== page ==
1939 - Skirmishes between Soviet and Japanese forces begin on the USSR's far eastern border with Manchukuo, a Japanese-controlled puppet-state centred on Manchuria and headed by the last Chinese emperor, Puyi. Full-scale war breaks out between April and July when the Japanese start to push into Soviet territory.

Zhukov, now a lieutenant-general, is assigned to the First Soviet Mongolian Army Group in July. After being given command of the group he prepares to take on the Japanese.

The conflict climaxes at the Battle of Khalkin-Gol, beginning on 20 August. Through the bold and unconventional use of tanks, mobile units, disinformation, and surprise, Zhukov is able to outflank the Japanese in a pincer movement and defeat them within three days. However, the cost is high. About 40% of the Soviet forces are lost.

Following the victory, Zhukov is awarded the title of Hero of the Soviet Union, the first of four such awards he receives. He is also given command of the Kiev Military District.

Meanwhile, on 23 August the Soviet Union and Nazi Germany sign a nonaggression pact carving up Eastern Europe into German and Soviet spheres of influence, with the USSR claiming Estonia, Latvia, Lithuania, Finland, part of the Balkans and half of Poland.

German troops invade Poland on 1 September. Britain and France declare war on Germany two days later. The Second World War has begun.

Stalin acts to secure the USSR's western frontier without antagonising German leader Adolf Hitler. Soviet forces seize eastern Poland in September and enter Estonia, Latvia and Lithuania in October. War is declared on Finland at the end of November. Zhukov helps direct this largely unsuccessful Soviet offensive.

Stalin also helps supply the German war effort, providing the Nazi regime with oil, wood, copper, manganese ore, rubber, grain, and other resources under a trade agreement between the two nations. Stalin views the Second World War as a conflict "between two groups of capitalist countries", saying there is "nothing wrong in their having a good fight and weakening each other".

1940 - The war with Finland ends on 8 March. Finland loses some territory but retains its independence. In the south, the Soviets occupy part of Romania in June.

Zhukov is promoted to the rank of full general. He is appointed army chief-of-staff in February 1941.

1941 - The Soviet Union and Japan sign the Japanese-Soviet Neutrality Pact on 13 April, removing the threat to the Soviets of invasion from the east by Japan.

To the west, German troops begin to group on the Soviet border in preparation for Operation Barbarossa, the German plan to invade the Soviet Union. Stalin refuses to believe reports of the troop build-up or that invasion is imminent. An order is issued instructing Soviet border troops not to fire on German positions and Stalin refuses to place the country on a war footing.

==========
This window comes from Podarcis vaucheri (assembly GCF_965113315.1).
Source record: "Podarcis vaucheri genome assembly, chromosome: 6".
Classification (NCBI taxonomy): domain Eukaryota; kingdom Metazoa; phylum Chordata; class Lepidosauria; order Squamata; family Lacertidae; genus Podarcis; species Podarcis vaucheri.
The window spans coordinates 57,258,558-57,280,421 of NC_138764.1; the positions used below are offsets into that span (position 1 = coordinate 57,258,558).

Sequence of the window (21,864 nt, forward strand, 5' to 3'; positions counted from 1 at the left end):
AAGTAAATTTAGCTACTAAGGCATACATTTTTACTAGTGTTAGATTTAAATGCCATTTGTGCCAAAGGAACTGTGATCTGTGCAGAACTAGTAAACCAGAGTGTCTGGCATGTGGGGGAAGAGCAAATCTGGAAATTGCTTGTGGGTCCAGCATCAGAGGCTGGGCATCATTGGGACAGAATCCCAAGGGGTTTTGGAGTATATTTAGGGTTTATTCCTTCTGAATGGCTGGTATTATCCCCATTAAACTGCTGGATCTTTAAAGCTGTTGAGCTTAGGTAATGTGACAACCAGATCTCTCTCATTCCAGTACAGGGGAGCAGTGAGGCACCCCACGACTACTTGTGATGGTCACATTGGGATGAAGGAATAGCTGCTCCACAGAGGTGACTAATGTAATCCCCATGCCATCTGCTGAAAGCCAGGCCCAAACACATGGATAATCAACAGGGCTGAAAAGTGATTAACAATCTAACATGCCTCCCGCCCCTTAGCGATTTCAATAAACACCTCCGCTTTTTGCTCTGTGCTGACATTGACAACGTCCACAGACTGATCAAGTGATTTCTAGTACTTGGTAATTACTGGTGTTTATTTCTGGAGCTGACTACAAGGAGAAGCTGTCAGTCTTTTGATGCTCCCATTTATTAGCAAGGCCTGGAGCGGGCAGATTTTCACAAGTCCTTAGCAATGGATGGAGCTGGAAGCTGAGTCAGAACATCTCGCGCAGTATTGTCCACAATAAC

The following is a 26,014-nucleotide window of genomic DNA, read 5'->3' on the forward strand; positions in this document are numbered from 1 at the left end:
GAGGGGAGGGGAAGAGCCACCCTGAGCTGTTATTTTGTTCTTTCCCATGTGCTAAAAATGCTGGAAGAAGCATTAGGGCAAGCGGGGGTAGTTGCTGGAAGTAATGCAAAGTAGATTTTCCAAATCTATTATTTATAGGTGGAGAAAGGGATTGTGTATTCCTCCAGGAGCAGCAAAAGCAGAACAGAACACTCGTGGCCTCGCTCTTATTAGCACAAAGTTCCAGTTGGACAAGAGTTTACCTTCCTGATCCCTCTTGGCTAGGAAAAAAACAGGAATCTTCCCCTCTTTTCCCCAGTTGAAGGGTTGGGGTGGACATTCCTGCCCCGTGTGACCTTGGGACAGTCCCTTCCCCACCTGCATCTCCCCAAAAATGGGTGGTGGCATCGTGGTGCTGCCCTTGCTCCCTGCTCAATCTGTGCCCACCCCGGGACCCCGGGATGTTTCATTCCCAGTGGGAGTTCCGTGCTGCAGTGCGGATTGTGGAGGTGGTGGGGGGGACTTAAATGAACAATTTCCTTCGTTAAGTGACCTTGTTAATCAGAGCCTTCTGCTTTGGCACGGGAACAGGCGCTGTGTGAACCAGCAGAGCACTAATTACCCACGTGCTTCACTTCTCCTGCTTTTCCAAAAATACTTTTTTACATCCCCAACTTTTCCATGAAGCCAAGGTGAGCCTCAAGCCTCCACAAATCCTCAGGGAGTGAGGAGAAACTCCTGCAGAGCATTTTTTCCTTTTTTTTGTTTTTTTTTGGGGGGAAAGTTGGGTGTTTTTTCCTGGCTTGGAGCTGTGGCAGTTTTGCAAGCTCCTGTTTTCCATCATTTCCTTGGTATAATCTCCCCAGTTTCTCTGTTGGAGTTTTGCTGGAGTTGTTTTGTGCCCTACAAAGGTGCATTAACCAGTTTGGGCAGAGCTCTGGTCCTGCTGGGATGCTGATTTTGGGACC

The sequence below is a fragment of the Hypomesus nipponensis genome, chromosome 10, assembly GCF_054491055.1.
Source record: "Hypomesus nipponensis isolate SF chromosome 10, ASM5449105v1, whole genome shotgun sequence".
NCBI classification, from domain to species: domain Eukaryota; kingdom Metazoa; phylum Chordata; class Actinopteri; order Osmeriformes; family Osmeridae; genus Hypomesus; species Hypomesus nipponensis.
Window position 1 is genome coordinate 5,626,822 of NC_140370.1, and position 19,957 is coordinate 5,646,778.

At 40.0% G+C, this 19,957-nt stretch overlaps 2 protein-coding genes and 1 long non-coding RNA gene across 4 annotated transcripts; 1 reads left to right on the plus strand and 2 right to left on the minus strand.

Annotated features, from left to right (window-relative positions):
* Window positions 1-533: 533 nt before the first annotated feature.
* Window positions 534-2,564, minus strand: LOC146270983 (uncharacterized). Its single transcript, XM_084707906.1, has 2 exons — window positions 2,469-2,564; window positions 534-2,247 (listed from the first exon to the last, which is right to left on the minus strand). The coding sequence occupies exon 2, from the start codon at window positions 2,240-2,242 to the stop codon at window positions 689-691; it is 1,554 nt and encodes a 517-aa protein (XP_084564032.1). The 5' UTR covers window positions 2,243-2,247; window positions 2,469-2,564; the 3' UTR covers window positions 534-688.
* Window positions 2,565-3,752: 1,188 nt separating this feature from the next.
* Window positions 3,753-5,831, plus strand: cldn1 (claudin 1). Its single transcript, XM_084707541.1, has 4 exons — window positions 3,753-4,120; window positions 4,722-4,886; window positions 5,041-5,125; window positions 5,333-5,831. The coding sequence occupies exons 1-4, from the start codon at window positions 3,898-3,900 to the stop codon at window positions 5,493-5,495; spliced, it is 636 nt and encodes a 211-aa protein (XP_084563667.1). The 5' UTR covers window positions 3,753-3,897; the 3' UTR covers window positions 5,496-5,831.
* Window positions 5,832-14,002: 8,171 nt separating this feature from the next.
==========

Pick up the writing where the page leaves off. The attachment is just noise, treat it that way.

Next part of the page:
Germany invades on 22 June. Stalin is caught completely off guard. He takes command of the Soviet forces, appointing himself commissar of defence and supreme commander of the Soviet Armed Forces in what comes to be know in the USSR as the Great Patriotic War.

On 26 June Zhukov is assigned to the army general headquarters in Moscow.

On 3 July Stalin makes a radio address to the nation. "Comrades, citizens, brothers, and sisters, fighters of our army and navy," he says, "We must immediately put our whole production to war footing. In all occupied territories partisan units must be formed."

He also announces that a "scorched earth" policy will be employed to deny the Germans "a single engine, or a single railway truck, and not a pound of bread nor a pint of oil".

The Soviets attempt to repel the German advance. However, despite efforts by Zhukov and other commanders, the Germans sweep through the Soviet lines, heading to Leningrad in the north, Moscow in the centre, and Kiev in the south.

At a meeting of the Soviet High Command in Moscow on 29 July Zhukov argues that the Red Army should withdraw from Kiev. When Stalin rejects the proposal Zhukov resigns as army chief-of-staff. He returns to the front and has some success, holding up the Germans at Smolensk, 350 km west of Moscow, in July and August.

The Germans complete the encirclement of Leningrad on 8 September, beginning a 900-day siege during which almost 1.5 million civilians and soldiers die. On 10 September, Stalin places Zhukov in charge of the city's defence. The siege grinds on but the city is never breached.

Zhukov is now placed in command of the Western Front and assigned to the defence of Moscow, under Stalin's direction. On 6 December the Germans are stopped just short of the city by a Russian counterattack. The Soviet armies fight under the slogan "Die, But Do Not Retreat".

The Battle for Moscow is the biggest of the Second World War, involving seven million participants and an area of operations the size of France. The Germans' failure to capture the city is their first military defeat of the war.